Title: Truest by Jackie Lea Sommers
Genres: Young Adult, Contemporary
Release Date: September 1, 2015 by Katherine Tegen Books
Source: Library Loan
Truest is a stunning, addictive debut. Romantic, fun, tender, and satisfying, it asks as many questions as it answers.
When I finish a book I know how I feel about it. I know that I like it or I love it or it wasn't for me or I had issues with it. Truest is a rare breed in that it has me stumped. I didn't love it but I didn't dislike it, either. There were moments that were overwhelmingly emotional and times that I had to force myself not to start skimming. I can't remember the last time I read a book that had me so conflicted.
In the summer before her senior year, Westlin is avoiding the big changes and decisions that come with graduating high school. Best friend Trudy is away for the summer. Boyfriend Elliott is busy working. Her minister father seems to have time for everyone in the community - except for his own family. Enter a new family to the small town of Green Lake - including twins Silas and Laurel.
"So the good days I swallow like grace on a spoon."West is immediately drawn to Silas even as they are forced to spend time together detailing cars. Silas seems to be a kindred spirit in many ways and his sister Laurel is an enigma. As her relationship with Silas develops, West finds herself questioning her feelings for Elliott, her father's absence at home, her faith and her future.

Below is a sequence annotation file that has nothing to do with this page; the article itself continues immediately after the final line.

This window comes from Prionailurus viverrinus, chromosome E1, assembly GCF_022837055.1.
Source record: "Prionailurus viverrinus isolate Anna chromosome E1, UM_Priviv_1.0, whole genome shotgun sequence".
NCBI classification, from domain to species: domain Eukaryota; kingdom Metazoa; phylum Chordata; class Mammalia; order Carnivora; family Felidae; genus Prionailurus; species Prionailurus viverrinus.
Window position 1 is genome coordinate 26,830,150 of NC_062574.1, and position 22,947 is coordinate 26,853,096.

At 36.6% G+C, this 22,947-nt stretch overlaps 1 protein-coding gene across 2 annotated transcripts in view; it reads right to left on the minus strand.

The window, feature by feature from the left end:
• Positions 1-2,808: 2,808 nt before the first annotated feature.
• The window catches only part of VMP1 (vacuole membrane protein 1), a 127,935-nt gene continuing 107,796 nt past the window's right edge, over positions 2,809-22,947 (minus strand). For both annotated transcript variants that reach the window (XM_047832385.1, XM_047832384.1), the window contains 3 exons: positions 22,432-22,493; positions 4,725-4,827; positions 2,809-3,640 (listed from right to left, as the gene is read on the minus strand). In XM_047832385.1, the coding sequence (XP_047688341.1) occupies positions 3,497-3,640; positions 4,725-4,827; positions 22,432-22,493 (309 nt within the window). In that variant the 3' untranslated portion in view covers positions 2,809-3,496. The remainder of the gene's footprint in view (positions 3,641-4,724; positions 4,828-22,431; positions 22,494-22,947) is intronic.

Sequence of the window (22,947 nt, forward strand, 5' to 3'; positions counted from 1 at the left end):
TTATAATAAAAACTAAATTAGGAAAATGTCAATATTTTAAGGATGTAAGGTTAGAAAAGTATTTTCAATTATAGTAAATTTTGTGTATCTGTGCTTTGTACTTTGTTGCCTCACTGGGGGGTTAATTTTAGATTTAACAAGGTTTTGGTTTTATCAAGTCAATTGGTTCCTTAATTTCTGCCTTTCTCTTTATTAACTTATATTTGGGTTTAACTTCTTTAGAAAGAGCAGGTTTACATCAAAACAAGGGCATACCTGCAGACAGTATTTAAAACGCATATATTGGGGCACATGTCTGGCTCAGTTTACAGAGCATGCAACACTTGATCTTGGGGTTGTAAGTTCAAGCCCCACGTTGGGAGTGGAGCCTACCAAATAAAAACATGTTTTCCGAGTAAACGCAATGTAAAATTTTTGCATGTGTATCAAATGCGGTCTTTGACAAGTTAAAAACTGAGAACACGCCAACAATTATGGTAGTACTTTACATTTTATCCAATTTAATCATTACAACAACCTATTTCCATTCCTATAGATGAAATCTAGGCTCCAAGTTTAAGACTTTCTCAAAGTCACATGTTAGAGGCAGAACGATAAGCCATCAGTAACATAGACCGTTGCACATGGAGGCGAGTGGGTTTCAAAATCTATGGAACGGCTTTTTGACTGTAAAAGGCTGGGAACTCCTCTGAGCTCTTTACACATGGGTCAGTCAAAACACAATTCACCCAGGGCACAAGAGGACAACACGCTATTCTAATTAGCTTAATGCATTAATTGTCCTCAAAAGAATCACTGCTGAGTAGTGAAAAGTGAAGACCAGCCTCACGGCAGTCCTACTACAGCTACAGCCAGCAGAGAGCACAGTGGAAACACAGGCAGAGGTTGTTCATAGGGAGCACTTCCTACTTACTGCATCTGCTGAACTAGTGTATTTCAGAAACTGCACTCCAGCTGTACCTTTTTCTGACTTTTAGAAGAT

"I want Laurel to be happy. I want to not care if Laurel's happy."
"But she's not," I whispered.
"And I do," he added.
Truest covered many topics and touched on many subjects: relationships (both romantic and familial), mental illness, religion and faith, friendship. And for the most part I was fully invested in the story. I cared about West even when I was frustrated with her actions. My heart hurt for Silas and Laurel (view spoiler). It was when Truest veered into its philosophical debates and existential crises that I found my interest waning. The narrative seemed to come to a screeching halt each time this happened and felt bogged down where otherwise it flowed beautifully. I understand the connection to Laurel illness. And I understand that teenagers question life as much as, if not more than, adults, but I still thought it felt clunky and too esoteric and just too much.
So maybe I do know how I feel about Truest. Some parts I liked. Some parts I didn't. I enjoyed it but had issues with it. There - that wasn't so difficult.